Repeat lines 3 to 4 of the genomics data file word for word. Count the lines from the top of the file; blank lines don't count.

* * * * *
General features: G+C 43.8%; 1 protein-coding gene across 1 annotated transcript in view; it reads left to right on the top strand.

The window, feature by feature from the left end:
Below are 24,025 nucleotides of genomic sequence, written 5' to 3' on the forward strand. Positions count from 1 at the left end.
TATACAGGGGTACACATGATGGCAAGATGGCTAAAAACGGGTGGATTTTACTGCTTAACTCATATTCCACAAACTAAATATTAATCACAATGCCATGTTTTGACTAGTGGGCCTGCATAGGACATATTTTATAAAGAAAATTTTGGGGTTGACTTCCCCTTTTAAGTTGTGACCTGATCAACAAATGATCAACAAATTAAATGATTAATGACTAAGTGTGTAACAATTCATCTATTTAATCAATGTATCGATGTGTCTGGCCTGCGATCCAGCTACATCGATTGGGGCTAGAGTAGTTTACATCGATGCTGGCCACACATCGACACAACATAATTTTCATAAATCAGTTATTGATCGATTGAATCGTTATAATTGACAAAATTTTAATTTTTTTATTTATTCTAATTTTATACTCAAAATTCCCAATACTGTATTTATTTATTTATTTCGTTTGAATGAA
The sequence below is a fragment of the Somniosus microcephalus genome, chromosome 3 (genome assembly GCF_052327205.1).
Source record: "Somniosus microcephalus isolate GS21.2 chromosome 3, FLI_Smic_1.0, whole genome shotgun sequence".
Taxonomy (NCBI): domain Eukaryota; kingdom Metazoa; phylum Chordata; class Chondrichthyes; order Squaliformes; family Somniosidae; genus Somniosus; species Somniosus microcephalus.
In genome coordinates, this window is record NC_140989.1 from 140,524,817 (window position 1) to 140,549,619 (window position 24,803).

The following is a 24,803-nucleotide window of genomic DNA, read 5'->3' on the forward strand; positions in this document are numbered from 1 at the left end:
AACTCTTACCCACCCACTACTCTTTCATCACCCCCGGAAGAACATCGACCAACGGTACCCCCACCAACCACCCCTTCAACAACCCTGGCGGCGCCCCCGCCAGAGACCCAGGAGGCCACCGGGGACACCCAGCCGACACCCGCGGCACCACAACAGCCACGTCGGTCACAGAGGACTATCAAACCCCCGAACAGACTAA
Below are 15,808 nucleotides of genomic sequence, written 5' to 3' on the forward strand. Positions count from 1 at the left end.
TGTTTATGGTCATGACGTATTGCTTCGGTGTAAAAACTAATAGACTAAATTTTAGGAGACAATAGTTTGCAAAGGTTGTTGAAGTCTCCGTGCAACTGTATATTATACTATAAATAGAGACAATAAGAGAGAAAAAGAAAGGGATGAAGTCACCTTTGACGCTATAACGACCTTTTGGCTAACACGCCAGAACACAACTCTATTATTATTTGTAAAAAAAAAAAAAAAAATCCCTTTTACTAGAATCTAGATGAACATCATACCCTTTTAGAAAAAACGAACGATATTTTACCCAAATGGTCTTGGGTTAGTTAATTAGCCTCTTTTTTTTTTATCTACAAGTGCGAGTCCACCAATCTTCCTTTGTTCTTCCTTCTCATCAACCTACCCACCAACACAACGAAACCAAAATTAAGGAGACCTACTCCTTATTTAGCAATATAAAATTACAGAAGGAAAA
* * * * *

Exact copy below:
Below are 24,025 nucleotides of genomic sequence, written 5' to 3' on the forward strand. Positions count from 1 at the left end.
TATACAGGGGTACACATGATGGCAAGATGGCTAAAAACGGGTGGATTTTACTGCTTAACTCATATTCCACAAACTAAATATTAATCACAATGCCATGTTTTGACTAGTGGGCCTGCATAGGACATATTTTATAAAGAAAATTTTGGGGTTGACTTCCCCTTTTAAGTTGTGACCTGATCAACAAATGATCAACAAATTAAATGATTAATGACTAAGTGTGTAACAATTCATCTATTTAATCAATGTATCGATGTGTCTGGCCTGCGATCCAGCTACATCGATTGGGGCTAGAGTAGTTTACATCGATGCTGGCCACACATCGACACAACATAATTTTCATAAATCAGTTATTGATCGATTGAATCGTTATAATTGACAAAATTTTAATTTTTTTATTTATTCTAATTTTATACTCAAAATTCCCAATACTGTATTTATTTATTTATTTCGTTTGAATGAA